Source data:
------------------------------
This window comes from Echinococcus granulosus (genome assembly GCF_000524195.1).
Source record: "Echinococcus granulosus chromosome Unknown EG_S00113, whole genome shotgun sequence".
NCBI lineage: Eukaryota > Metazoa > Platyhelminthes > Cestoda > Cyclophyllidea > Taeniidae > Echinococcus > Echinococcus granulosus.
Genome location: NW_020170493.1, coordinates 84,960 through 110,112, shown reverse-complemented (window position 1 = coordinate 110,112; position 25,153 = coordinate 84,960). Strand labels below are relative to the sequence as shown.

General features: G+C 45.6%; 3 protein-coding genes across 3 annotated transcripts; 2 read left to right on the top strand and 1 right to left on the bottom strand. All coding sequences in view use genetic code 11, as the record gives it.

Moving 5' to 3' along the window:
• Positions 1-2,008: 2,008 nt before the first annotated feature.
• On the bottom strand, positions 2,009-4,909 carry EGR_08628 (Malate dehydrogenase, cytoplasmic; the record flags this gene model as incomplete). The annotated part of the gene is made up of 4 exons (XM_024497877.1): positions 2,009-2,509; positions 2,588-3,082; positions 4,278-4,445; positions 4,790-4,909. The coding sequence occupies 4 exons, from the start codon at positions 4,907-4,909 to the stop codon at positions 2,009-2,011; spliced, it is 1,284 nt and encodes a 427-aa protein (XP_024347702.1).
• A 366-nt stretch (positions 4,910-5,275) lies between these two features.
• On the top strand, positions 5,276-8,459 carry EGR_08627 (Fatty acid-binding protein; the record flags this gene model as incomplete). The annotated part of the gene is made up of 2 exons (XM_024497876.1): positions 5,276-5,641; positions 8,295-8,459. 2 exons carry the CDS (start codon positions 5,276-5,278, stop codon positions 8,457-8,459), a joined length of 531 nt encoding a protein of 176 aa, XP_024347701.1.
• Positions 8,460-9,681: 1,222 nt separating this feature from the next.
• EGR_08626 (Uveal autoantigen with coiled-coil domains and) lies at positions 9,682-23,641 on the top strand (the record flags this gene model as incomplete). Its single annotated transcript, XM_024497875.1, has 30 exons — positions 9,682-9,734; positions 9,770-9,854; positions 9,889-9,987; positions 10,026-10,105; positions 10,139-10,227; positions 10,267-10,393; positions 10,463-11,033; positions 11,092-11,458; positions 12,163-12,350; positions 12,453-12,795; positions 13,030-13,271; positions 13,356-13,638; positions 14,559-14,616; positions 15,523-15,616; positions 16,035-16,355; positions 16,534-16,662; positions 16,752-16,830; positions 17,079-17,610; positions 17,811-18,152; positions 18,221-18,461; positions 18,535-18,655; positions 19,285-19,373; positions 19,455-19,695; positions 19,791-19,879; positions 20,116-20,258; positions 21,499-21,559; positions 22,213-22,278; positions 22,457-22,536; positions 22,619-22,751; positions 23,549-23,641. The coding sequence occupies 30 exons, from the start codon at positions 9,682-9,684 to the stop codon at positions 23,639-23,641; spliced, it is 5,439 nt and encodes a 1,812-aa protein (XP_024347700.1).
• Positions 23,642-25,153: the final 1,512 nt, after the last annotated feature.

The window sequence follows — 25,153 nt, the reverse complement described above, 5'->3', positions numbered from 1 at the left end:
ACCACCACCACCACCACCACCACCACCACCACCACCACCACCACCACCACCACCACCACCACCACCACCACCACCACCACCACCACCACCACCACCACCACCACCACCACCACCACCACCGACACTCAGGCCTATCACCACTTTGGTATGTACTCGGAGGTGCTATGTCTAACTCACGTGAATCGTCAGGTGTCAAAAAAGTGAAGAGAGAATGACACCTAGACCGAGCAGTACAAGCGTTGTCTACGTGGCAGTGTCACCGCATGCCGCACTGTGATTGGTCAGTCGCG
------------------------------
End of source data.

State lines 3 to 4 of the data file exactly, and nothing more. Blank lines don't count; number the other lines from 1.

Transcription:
NCBI lineage: Eukaryota > Metazoa > Platyhelminthes > Cestoda > Cyclophyllidea > Taeniidae > Echinococcus > Echinococcus granulosus.
Genome location: NW_020170493.1, coordinates 84,960 through 110,112, shown reverse-complemented (window position 1 = coordinate 110,112; position 25,153 = coordinate 84,960). Strand labels below are relative to the sequence as shown.